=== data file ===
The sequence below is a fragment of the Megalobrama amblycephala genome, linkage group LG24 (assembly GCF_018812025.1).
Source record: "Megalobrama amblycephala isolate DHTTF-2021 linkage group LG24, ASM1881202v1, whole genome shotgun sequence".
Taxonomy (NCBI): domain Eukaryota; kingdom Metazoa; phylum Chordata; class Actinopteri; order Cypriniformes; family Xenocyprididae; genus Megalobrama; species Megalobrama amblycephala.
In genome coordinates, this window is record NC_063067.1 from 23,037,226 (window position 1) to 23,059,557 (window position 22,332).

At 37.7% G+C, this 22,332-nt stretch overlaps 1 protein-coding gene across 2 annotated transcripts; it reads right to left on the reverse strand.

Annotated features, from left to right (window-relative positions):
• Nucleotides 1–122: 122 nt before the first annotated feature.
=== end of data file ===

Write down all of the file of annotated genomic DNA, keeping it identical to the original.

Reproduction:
The sequence below is a fragment of the Megalobrama amblycephala genome, linkage group LG24 (assembly GCF_018812025.1).
Source record: "Megalobrama amblycephala isolate DHTTF-2021 linkage group LG24, ASM1881202v1, whole genome shotgun sequence".
Taxonomy (NCBI): domain Eukaryota; kingdom Metazoa; phylum Chordata; class Actinopteri; order Cypriniformes; family Xenocyprididae; genus Megalobrama; species Megalobrama amblycephala.
In genome coordinates, this window is record NC_063067.1 from 23,037,226 (window position 1) to 23,059,557 (window position 22,332).

At 37.7% G+C, this 22,332-nt stretch overlaps 1 protein-coding gene across 2 annotated transcripts; it reads right to left on the reverse strand.

Annotated features, from left to right (window-relative positions):
• Nucleotides 1–122: 122 nt before the first annotated feature.